A Path of Focus:
Portrait of Cate and Bronte Campbell
2021 Sylvia Jones Award for Women Artists
Proudly supported by
Clem Jones Foundation
About the artwork and sitter
Sisters Cate and Bronte Campbell have travelled the path of competitive swimming together, sharing the spirit of determination, courage and focus along an immeasurably challenging road.
Born in Malawi, Cate and Bronte moved with their family to Australia in 2001, joining the Indooroopilly Swimming Club soon afterwards. They attended Kenmore State High school and live in Brisbane. Bronte and Cate have represented Australia in three and four Olympic Games respectively. Alongside a passion for swimming, Bronte has studied Public Relations at QUT, while Cate studied Mass Communication.
“This portrait reflects the strength, wisdom and focus of the Campbells”
About the artist
Tish Linehan is a Brisbane based artist and art teacher. She works in ink on paper, ceramic sculpture and mixed media. Her work is predominantly figurative with a focus on human experience. Born in the United Kingdom, she grew up in Yass and Canberra and moved to Brisbane in 2006.
Tish Linehan’s double portrait in ink and acrylic on paper of champion swimmers Cate and Bronte Campbell exudes physical strength and mental determination. The lightness of the palette highlights the physical tonality, youthful athleticism, and sporting prowess of the sister duo.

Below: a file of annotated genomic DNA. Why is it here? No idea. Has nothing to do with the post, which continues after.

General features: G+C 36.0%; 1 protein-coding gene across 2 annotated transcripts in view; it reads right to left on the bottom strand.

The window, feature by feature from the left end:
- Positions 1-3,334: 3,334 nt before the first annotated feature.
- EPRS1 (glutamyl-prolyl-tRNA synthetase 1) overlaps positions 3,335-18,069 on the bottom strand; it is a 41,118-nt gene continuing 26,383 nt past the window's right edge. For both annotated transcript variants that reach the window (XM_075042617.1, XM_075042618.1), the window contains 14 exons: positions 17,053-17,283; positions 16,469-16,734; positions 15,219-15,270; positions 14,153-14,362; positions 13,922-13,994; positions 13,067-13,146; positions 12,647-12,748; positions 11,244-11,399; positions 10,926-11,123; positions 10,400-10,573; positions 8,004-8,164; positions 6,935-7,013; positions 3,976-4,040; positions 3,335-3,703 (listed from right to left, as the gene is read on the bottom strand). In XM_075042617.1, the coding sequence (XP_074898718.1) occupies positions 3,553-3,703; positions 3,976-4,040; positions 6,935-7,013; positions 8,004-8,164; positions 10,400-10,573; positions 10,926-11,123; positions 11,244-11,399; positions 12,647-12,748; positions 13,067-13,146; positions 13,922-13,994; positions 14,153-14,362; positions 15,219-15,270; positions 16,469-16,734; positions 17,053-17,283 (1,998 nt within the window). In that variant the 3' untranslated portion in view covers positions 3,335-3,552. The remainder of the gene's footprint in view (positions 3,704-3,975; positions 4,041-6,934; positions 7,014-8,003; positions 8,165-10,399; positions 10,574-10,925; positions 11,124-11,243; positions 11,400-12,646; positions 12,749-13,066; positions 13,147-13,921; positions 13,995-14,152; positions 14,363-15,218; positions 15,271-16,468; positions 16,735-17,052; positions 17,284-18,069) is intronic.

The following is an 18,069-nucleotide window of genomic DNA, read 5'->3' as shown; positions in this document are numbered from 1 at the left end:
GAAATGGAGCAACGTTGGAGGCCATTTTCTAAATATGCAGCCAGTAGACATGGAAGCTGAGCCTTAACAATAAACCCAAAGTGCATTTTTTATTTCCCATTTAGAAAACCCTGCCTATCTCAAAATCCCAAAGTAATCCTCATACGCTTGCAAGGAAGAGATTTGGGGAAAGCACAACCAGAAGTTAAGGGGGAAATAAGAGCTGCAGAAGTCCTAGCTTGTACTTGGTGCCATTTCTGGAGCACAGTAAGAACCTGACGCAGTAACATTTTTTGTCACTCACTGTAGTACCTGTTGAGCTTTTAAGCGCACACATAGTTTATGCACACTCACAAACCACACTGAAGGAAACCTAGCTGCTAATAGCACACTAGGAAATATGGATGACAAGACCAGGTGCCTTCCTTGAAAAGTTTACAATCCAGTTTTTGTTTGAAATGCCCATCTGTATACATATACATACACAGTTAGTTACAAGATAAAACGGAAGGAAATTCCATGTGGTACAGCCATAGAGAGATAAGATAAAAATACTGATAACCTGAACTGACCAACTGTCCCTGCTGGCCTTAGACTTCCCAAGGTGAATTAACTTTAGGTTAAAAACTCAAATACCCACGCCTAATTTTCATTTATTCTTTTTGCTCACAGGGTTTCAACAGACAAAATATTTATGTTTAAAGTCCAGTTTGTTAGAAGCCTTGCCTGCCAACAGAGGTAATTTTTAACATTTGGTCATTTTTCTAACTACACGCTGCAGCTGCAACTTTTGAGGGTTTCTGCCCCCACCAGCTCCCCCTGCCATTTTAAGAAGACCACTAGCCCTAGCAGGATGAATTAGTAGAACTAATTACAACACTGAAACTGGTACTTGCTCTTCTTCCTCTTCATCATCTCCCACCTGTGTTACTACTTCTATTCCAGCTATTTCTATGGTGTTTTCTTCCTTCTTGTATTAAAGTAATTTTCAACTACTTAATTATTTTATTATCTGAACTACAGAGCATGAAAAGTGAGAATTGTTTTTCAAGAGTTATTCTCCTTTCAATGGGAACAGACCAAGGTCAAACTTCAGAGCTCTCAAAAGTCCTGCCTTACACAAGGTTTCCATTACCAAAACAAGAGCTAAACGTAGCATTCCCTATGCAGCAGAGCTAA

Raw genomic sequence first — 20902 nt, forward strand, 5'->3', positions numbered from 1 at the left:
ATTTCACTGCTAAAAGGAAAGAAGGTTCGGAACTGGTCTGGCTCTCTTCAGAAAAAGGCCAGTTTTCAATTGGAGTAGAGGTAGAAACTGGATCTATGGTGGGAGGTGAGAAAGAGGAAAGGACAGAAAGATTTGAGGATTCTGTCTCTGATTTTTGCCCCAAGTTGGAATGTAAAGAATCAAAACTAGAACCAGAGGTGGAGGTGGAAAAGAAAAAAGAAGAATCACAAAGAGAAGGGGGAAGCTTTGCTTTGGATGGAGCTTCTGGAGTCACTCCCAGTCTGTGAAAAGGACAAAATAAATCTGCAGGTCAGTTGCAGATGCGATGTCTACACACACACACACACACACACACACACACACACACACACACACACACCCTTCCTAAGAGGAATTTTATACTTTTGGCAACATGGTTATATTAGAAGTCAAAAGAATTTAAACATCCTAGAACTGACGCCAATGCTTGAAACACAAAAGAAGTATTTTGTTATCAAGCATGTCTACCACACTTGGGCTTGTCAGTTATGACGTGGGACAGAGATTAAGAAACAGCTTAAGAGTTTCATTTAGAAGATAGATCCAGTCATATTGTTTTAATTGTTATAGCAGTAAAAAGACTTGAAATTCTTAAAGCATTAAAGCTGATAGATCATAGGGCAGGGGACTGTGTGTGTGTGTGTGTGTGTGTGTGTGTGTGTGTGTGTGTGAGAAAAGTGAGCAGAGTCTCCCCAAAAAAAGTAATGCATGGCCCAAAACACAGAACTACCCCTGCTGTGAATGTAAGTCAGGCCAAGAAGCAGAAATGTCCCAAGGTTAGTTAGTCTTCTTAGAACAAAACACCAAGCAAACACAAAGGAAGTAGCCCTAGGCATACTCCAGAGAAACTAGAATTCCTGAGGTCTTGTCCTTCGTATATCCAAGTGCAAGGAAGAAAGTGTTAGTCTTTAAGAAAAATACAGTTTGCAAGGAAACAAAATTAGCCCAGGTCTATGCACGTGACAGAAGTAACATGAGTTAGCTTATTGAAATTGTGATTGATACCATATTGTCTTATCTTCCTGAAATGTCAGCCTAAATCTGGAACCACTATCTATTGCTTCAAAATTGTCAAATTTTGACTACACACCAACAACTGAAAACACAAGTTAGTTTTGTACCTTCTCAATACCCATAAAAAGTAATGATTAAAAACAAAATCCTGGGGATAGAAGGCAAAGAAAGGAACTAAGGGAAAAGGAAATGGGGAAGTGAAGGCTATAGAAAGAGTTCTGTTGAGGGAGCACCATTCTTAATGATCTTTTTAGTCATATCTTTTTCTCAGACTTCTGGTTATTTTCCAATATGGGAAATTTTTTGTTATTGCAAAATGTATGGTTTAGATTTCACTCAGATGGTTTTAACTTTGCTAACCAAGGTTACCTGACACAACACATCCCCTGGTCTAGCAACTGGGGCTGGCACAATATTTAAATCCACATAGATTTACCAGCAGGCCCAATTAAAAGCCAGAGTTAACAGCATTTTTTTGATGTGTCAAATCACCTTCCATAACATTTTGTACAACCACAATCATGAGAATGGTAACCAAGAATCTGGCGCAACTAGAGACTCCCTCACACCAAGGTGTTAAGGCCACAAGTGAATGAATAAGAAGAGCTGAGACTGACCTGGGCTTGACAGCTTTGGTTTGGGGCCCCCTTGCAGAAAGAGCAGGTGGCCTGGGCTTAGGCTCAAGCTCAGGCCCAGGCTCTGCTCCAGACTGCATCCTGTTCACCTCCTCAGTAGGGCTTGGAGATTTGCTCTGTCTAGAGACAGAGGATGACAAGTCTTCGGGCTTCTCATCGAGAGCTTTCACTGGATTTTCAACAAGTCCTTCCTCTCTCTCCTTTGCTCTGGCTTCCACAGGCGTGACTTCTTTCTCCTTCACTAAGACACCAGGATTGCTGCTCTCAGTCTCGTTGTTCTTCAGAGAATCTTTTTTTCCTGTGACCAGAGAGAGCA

Their gaze in unison is compelling and powerful. Their successful careers are reflected upon and celebrated alongside their shared focus and spirit as the work captures an important moment in time for these highly regarded sports women.
Director, National Portrait Gallery Australia
About Sylvia Jones
The $5,000 Sylvia Jones Prize for Women Artists is proudly supported by The Clem Jones Foundation
Sylvia Jones (1909-1999) performed many different roles and made a significant contribution to the City of Brisbane as Lady Mayoress during her husband Clem’s record term as Lord Mayor from 1961 to 1975.
Noted for modernising the city — especially its road, transport, water, sewerage, and community and sporting infrastructure — the administration led by Clem Jones also helped to develop and expand Brisbane’s cultural life with Sylvia as Lady Mayoress playing an active and leading role.
Clem and Sylvia Jones both took a personal interest in Brisbane’s cultural life and development.
As Lady Mayoress, Sylvia established the Brisbane City Council’s historical and arts collection, and encouraged and lent her support to Brisbane artists and their exhibitions.
She also chaired numerous charity fundraising events including the Lord Mayor’s Charity Ball and the Lord Mayor’s Command Performance.
Sylvia Jones had a deserved reputation as a gracious and approachable woman who, as Lady Mayoress, entertained with diplomacy and style, and was a notable ambassador for the City of Brisbane wherever she went.